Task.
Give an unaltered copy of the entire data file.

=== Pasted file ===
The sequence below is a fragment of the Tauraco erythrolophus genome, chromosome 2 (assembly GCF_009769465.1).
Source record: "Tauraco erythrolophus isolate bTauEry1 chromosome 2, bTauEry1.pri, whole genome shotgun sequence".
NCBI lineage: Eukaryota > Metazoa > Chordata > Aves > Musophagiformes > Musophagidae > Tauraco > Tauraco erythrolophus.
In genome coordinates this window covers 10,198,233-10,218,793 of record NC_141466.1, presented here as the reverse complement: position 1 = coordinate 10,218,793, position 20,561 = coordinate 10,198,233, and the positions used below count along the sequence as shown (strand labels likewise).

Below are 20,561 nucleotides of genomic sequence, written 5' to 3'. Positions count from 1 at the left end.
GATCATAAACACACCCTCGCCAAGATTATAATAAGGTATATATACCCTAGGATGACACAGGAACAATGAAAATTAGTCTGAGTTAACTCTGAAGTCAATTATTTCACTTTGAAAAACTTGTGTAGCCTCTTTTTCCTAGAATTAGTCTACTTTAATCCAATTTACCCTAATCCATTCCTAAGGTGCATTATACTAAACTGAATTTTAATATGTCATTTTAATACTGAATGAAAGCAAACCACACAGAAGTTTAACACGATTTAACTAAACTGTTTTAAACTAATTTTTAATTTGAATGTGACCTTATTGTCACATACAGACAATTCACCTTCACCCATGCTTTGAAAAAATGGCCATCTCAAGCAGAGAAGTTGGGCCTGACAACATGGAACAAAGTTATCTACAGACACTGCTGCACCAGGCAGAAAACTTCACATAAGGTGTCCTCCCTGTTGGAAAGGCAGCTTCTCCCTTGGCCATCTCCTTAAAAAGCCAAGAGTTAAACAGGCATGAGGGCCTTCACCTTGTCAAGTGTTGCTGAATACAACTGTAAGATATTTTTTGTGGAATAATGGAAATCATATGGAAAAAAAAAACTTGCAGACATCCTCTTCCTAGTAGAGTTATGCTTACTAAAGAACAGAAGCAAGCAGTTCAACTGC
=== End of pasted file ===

The sequence below is a fragment of the Tauraco erythrolophus genome, chromosome 2 (assembly GCF_009769465.1).
Source record: "Tauraco erythrolophus isolate bTauEry1 chromosome 2, bTauEry1.pri, whole genome shotgun sequence".
NCBI lineage: Eukaryota > Metazoa > Chordata > Aves > Musophagiformes > Musophagidae > Tauraco > Tauraco erythrolophus.
In genome coordinates this window covers 10,198,233-10,218,793 of record NC_141466.1, presented here as the reverse complement: position 1 = coordinate 10,218,793, position 20,561 = coordinate 10,198,233, and the positions used below count along the sequence as shown (strand labels likewise).

Below are 20,561 nucleotides of genomic sequence, written 5' to 3'. Positions count from 1 at the left end.
GATCATAAACACACCCTCGCCAAGATTATAATAAGGTATATATACCCTAGGATGACACAGGAACAATGAAAATTAGTCTGAGTTAACTCTGAAGTCAATTATTTCACTTTGAAAAACTTGTGTAGCCTCTTTTTCCTAGAATTAGTCTACTTTAATCCAATTTACCCTAATCCATTCCTAAGGTGCATTATACTAAACTGAATTTTAATATGTCATTTTAATACTGAATGAAAGCAAACCACACAGAAGTTTAACACGATTTAACTAAACTGTTTTAAACTAATTTTTAATTTGAATGTGACCTTATTGTCACATACAGACAATTCACCTTCACCCATGCTTTGAAAAAATGGCCATCTCAAGCAGAGAAGTTGGGCCTGACAACATGGAACAAAGTTATCTACAGACACTGCTGCACCAGGCAGAAAACTTCACATAAGGTGTCCTCCCTGTTGGAAAGGCAGCTTCTCCCTTGGCCATCTCCTTAAAAAGCCAAGAGTTAAACAGGCATGAGGGCCTTCACCTTGTCAAGTGTTGCTGAATACAACTGTAAGATATTTTTTGTGGAATAATGGAAATCATATGGAAAAAAAAAACTTGCAGACATCCTCTTCCTAGTAGAGTTATGCTTACTAAAGAACAGAAGCAAGCAGTTCAACTGC